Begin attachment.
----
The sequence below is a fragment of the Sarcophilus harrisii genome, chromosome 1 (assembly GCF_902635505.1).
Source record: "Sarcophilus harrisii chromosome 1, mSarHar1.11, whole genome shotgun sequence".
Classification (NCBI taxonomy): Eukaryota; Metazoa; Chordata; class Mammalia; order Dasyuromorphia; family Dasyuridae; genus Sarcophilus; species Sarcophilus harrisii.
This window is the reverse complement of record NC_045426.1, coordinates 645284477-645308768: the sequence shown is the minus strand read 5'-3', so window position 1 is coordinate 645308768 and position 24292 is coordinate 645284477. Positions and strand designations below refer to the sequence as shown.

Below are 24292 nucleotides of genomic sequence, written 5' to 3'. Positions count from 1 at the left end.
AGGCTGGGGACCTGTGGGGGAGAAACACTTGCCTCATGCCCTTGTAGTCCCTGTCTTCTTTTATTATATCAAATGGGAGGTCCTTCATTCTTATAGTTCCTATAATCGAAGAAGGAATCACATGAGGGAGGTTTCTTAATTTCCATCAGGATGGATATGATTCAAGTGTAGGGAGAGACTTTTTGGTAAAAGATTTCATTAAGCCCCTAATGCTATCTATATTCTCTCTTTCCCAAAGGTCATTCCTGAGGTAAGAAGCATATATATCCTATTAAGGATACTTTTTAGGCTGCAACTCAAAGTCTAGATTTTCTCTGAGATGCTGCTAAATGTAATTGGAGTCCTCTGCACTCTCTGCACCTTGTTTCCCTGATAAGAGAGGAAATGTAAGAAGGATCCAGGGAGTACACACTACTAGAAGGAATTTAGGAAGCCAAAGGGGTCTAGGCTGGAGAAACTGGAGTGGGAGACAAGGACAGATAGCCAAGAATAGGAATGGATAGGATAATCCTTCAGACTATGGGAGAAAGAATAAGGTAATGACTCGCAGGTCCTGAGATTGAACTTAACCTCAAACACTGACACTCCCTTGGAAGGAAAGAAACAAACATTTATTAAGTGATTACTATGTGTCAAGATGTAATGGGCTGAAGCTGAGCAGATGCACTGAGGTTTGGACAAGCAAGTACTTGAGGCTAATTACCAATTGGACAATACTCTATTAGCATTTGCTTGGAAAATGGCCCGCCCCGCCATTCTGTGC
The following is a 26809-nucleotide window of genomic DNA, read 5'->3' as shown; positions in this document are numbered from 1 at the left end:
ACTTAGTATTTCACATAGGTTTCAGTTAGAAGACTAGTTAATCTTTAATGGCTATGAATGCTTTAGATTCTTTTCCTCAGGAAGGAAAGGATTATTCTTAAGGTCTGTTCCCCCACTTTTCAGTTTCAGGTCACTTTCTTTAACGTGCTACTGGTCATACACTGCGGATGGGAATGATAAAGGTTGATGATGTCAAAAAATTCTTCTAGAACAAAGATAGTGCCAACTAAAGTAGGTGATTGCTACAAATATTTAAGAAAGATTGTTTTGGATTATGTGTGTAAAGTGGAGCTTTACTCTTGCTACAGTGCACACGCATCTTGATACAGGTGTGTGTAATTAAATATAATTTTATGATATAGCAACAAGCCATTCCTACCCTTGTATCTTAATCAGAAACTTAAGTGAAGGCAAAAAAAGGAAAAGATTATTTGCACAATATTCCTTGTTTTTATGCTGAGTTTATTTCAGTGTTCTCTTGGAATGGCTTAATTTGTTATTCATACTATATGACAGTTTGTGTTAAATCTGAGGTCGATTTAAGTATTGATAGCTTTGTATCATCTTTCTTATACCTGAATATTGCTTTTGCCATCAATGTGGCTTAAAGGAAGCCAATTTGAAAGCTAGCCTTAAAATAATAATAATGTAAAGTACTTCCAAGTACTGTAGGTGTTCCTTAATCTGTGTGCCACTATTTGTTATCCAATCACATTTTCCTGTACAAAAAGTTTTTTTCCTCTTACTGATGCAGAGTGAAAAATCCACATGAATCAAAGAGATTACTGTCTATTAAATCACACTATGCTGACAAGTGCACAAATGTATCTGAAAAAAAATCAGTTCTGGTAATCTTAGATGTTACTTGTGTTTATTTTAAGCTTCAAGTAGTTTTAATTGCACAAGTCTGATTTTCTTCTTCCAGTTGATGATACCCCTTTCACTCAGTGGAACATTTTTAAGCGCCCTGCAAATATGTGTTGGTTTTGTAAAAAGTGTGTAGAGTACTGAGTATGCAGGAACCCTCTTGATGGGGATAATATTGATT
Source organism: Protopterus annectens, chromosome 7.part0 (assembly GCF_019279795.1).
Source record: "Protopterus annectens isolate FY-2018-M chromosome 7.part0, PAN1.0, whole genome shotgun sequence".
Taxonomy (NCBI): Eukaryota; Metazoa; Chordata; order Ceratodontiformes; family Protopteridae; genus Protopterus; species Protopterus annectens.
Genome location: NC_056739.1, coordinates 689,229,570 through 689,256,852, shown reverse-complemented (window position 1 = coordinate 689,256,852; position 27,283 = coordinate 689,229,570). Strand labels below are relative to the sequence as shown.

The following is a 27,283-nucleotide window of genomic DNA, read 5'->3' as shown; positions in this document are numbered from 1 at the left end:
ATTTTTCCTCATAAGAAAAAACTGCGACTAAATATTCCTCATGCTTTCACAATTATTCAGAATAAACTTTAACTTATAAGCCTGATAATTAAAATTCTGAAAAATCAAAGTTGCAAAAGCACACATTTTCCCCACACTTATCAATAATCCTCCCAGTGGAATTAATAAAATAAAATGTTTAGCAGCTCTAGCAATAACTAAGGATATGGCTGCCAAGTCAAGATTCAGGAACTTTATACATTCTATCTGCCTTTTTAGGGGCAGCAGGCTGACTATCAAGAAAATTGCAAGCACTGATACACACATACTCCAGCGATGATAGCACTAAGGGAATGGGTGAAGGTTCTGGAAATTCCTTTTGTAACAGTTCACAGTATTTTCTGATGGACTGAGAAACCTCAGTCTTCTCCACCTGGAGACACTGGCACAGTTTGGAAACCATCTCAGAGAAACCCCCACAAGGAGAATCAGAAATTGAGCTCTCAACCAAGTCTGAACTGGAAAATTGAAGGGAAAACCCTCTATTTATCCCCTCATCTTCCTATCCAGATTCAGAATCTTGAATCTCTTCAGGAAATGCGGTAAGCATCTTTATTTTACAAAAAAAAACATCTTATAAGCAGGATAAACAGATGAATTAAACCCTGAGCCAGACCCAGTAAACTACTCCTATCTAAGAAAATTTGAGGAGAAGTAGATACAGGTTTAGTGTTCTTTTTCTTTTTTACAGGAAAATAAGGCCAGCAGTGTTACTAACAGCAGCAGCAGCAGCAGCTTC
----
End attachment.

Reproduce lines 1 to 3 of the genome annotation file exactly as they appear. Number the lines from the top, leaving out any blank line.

The sequence below is a fragment of the Sarcophilus harrisii genome, chromosome 1 (assembly GCF_902635505.1).
Source record: "Sarcophilus harrisii chromosome 1, mSarHar1.11, whole genome shotgun sequence".
Classification (NCBI taxonomy): Eukaryota; Metazoa; Chordata; class Mammalia; order Dasyuromorphia; family Dasyuridae; genus Sarcophilus; species Sarcophilus harrisii.